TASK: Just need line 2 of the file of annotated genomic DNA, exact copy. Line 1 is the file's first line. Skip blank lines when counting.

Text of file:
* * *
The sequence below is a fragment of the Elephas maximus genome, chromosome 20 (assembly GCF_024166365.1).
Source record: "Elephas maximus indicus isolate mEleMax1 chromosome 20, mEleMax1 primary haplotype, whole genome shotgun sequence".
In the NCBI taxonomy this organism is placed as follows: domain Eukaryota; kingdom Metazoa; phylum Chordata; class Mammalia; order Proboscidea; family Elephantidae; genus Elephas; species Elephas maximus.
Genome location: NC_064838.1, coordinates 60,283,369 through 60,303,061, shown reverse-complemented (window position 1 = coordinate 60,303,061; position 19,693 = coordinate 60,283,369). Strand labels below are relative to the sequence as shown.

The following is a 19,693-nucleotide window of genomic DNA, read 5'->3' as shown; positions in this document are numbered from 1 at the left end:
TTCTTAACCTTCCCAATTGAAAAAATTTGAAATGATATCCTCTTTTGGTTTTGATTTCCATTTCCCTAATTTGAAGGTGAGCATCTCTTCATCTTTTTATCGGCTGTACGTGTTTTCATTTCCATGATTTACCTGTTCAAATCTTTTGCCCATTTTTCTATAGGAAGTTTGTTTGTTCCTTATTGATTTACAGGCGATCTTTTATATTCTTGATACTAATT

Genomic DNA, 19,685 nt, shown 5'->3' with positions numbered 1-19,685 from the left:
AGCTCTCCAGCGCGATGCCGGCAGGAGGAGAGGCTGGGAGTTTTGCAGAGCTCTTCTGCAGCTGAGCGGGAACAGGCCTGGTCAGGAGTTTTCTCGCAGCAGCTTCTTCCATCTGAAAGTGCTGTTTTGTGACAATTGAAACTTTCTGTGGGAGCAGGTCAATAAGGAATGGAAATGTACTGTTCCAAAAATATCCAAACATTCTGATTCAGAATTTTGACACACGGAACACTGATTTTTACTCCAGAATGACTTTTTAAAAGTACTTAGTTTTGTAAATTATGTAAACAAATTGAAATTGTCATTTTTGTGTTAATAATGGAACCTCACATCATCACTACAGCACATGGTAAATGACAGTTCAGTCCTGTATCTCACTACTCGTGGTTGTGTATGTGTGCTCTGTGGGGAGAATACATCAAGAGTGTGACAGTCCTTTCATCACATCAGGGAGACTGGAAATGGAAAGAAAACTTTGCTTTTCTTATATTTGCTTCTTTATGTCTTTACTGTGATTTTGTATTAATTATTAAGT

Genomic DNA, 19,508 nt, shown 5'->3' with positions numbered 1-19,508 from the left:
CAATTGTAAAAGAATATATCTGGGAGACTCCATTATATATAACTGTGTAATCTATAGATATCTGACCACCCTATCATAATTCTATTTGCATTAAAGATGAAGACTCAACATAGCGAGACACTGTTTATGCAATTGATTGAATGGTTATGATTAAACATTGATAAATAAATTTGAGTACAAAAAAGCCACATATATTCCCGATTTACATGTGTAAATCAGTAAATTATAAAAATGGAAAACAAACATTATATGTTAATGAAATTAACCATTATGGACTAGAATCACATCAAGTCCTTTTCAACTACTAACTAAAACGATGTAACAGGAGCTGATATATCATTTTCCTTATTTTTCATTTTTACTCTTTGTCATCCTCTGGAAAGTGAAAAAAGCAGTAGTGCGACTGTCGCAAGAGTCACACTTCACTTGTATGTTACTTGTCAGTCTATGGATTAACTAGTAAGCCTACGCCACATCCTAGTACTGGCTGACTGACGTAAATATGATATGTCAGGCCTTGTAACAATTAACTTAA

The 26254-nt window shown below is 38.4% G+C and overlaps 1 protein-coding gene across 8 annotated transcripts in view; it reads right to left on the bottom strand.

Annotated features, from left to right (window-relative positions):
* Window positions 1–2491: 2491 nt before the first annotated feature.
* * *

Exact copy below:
Source record: "Elephas maximus indicus isolate mEleMax1 chromosome 20, mEleMax1 primary haplotype, whole genome shotgun sequence".